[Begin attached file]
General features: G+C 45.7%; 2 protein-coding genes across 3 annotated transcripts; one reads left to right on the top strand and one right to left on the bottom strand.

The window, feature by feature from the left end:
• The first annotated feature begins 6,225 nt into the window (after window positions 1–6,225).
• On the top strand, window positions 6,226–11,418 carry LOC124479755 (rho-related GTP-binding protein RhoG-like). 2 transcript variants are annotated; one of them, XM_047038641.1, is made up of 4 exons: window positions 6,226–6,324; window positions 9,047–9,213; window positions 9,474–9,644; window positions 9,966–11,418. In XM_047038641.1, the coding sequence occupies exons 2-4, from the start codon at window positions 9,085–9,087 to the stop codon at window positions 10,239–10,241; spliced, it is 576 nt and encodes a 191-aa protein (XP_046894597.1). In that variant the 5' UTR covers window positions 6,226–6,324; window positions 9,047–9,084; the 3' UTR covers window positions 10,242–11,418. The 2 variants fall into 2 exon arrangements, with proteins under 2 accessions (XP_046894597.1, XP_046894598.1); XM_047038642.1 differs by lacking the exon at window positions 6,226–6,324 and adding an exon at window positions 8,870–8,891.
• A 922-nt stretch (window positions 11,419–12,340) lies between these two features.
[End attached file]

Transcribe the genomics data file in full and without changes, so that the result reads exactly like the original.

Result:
General features: G+C 45.7%; 2 protein-coding genes across 3 annotated transcripts; one reads left to right on the top strand and one right to left on the bottom strand.

The window, feature by feature from the left end:
• The first annotated feature begins 6,225 nt into the window (after window positions 1–6,225).
• On the top strand, window positions 6,226–11,418 carry LOC124479755 (rho-related GTP-binding protein RhoG-like). 2 transcript variants are annotated; one of them, XM_047038641.1, is made up of 4 exons: window positions 6,226–6,324; window positions 9,047–9,213; window positions 9,474–9,644; window positions 9,966–11,418. In XM_047038641.1, the coding sequence occupies exons 2-4, from the start codon at window positions 9,085–9,087 to the stop codon at window positions 10,239–10,241; spliced, it is 576 nt and encodes a 191-aa protein (XP_046894597.1). In that variant the 5' UTR covers window positions 6,226–6,324; window positions 9,047–9,084; the 3' UTR covers window positions 10,242–11,418. The 2 variants fall into 2 exon arrangements, with proteins under 2 accessions (XP_046894597.1, XP_046894598.1); XM_047038642.1 differs by lacking the exon at window positions 6,226–6,324 and adding an exon at window positions 8,870–8,891.
• A 922-nt stretch (window positions 11,419–12,340) lies between these two features.